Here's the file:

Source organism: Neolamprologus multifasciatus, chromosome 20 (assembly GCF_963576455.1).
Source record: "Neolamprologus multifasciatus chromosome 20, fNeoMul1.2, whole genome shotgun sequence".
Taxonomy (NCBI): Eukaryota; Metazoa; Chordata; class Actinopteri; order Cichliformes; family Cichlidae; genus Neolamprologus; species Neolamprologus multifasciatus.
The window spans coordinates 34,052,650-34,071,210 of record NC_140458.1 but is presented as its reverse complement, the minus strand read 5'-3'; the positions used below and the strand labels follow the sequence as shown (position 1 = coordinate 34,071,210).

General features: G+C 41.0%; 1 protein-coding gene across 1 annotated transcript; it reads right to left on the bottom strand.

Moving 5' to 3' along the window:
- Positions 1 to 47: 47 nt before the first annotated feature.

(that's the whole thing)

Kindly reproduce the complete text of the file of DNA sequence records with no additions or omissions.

Source organism: Neolamprologus multifasciatus, chromosome 20 (assembly GCF_963576455.1).
Source record: "Neolamprologus multifasciatus chromosome 20, fNeoMul1.2, whole genome shotgun sequence".
Taxonomy (NCBI): Eukaryota; Metazoa; Chordata; class Actinopteri; order Cichliformes; family Cichlidae; genus Neolamprologus; species Neolamprologus multifasciatus.
The window spans coordinates 34,052,650-34,071,210 of record NC_140458.1 but is presented as its reverse complement, the minus strand read 5'-3'; the positions used below and the strand labels follow the sequence as shown (position 1 = coordinate 34,071,210).

General features: G+C 41.0%; 1 protein-coding gene across 1 annotated transcript; it reads right to left on the bottom strand.

Moving 5' to 3' along the window:
- Positions 1 to 47: 47 nt before the first annotated feature.